By: Richard Koch – Forex Focus
Employment falls by 10,000 to 66.93 million after rising by 480,000 in March.
Aligning with market expectations, the unemployment rate in Japan came in at 2.5 percent in April, unchanged for the third consecutive month this year. The unemployment rate for jobseekers in the age group ranging between 15 and 24 years of age also remained stable at 3.8 percent.
According to the Ministry of Internal Affairs and Communications, the reported rate is near the lowest level in almost 25 years, with the improvements in the labor market often touted to be one of the major achievements of Abenomics—the trademark economic policies of the Japanese prime minister (PM).
Usually, a low unemployment rate is positive for any economy since it indicates that businesses are able to create enough jobs for those seeking employment. More jobs lead to higher consumption demand, thus propelling the economic growth of a nation. But in the case of Japan, the third-largest economy in the world, this news may not be something to rejoice about.
A closer look reveals that the low unemployment rate in Japan is independent of its business cycle and economic-growth rate. One of the major reasons for the low level is the shrinking labor force and the ageing population. According to the Public Employment Security Office, the job-openings-to-applicants ratio stood at 2.41 in March of this year, the highest in the history of the country since statistical data was made available in 1963. This means that there are 241 job openings for every 100 job applicants. This low unemployment rate holds key takeaways and worrying signs for the broader Japanese economy.
Demographic time bomb
The economy of Japan is often characterized as ”a demographic time bomb”. A cycle of low fertility rates over the years has led to a decline in the working-age population. According to the World Economic Forum, Japan’s labor force, which represented 70 percent of the population in the 1980s, has shrunk to below 60 percent and is expected to decline further to 50 percent by 2050. In fact, the population of Japan is forecast to fall by almost a quarter between 2010 and 2050 to below 100 million. These figures take into account the Japanese PM’s efforts towards increasing birth rates and promoting higher immigration. A higher proportion of population above 65 years of age implies rising Social Security costs and dwindling consumer spending.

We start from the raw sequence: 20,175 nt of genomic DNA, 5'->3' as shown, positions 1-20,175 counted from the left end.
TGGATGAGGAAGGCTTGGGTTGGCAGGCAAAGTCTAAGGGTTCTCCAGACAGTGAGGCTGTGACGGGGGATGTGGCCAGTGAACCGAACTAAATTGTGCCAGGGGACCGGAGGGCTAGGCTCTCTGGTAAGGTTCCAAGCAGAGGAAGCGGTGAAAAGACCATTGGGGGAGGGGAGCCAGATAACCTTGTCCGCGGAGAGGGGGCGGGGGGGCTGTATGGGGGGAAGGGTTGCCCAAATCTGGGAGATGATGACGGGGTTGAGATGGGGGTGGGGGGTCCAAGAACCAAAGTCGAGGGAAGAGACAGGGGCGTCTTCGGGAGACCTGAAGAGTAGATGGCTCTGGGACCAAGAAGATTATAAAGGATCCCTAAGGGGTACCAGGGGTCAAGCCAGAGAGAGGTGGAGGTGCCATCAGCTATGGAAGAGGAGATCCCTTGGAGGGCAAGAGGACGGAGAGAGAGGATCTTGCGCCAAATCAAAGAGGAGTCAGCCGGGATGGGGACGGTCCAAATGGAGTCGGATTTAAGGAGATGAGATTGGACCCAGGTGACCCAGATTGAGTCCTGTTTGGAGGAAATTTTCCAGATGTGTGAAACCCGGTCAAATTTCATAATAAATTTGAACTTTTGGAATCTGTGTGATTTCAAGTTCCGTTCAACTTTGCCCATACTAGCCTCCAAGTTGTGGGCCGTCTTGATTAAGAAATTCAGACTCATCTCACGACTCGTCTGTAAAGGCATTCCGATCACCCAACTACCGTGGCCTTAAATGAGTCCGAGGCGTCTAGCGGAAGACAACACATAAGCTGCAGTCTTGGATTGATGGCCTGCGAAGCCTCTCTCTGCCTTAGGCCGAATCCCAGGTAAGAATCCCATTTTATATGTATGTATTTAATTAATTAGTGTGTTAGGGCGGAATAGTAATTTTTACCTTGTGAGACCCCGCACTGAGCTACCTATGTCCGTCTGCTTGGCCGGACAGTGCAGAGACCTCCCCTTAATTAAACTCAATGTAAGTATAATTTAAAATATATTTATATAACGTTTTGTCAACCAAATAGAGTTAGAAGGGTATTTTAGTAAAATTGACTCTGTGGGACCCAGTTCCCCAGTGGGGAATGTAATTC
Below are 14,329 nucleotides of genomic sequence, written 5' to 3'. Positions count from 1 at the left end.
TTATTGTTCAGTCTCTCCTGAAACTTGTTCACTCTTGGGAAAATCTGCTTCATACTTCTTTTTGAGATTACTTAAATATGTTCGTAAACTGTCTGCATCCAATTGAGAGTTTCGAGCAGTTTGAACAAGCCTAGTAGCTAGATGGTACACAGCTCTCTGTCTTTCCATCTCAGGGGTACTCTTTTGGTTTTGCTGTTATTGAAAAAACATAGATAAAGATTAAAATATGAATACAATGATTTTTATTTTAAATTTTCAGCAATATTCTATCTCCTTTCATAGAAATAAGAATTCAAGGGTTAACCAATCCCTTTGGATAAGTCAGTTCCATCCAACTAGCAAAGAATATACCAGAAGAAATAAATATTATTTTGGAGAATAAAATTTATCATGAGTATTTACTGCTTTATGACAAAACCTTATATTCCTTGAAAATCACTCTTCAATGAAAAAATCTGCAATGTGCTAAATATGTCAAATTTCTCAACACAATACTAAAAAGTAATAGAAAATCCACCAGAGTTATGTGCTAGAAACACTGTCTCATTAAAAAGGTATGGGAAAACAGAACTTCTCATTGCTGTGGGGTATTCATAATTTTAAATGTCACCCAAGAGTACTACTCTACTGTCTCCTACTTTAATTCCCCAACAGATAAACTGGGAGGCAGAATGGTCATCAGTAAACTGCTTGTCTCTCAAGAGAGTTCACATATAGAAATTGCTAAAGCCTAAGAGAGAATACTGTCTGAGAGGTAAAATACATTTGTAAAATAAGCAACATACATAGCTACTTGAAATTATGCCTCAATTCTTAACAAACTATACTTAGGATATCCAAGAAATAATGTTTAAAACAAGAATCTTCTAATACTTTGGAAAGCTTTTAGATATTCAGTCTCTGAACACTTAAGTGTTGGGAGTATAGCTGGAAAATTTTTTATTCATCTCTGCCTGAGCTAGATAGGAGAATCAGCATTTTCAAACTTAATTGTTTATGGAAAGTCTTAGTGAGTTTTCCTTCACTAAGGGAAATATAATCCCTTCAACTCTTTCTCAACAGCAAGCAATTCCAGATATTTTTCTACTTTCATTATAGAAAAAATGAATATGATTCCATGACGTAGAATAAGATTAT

Visible shortage of labor
The tightening in the labor force and declining population has led to a shortage of workers. There are several vacancies in labor-intensive jobs, such as elder care, cleaning, construction, frontline services, construction, etc., that are yet to be filled. The shortage of workers has led some sectors to adapt their business models to it, and some have even been forced to curtail their services.
For instance, the Yamato Transport Corporation, the nation’s leading door-to-door parcel-delivery firm, has been forced to cut back on its services due to a shortage of drivers amidst increasing demand for online shopping. Not being able to find staff, some restaurants are also reducing their hours of operation.
The manpower crunch is even more pronounced in major companies, especially ones requiring regular, full-time employees. A survey conducted by Teikoku Databank of more than 20,000 firms in Japan showed that about 44 percent of the respondents faced a shortage of full-time employees, which denotes the highest level when compared to those of the last 10 years. This ratio is even higher for much bigger firms, at about 51 percent.
Short-term contracts and declining productivity
The low unemployment rate in Japan also masks the low quality of jobs being created. From the mindset of jobs for life, Japanese companies have shifted towards drafting temporary contracts with lower pay. It has been cited that contract jobs have increased sharply from 20.3 percent in 1994 to 37.5percentin 2017. Additionally, increasing declines in employee productivity is being witnessed. The service sector employs too many people with seemingly little work to do.
Depressed wage rates
One of the positives of a low unemployment rate is a consequent rise in the wages of workers translating into increases in consumer spending. While the unemployment rate may be at its lowest in years, it has not been matched by corresponding wage hikes. In fact, some of the top companies, such as Toyota and Panasonic, announced their lowest wage hikes in years. Rising company profits have been retained instead of being used to increase pay. Reports suggest that although the share of profits going to the labor force has remained flat, retained earnings have increased by about 44 percent. Resultantly, the inflation rate remains way below Bank of Japan’s targeted 2 percent. This has prevented economic growth from surging ahead.
The low unemployment rate in Japan is not indicative of rising economic growth or increasing wages. It masks some of the major issues faced by the Japanese economy, such as an ageing population. This has subsequently led to a declining labor force and falling productivity. In addition, the job-offers-to-applicants ratio, a key indicator of the labor market, has consistently remained below 1 since 1993, except for a brief period in 2006-07 when the ratio overshot the mark. To conclude, in spite of Japan’s unemployment rate being the lowest among the other G-7 countries, it must be looked at with caution.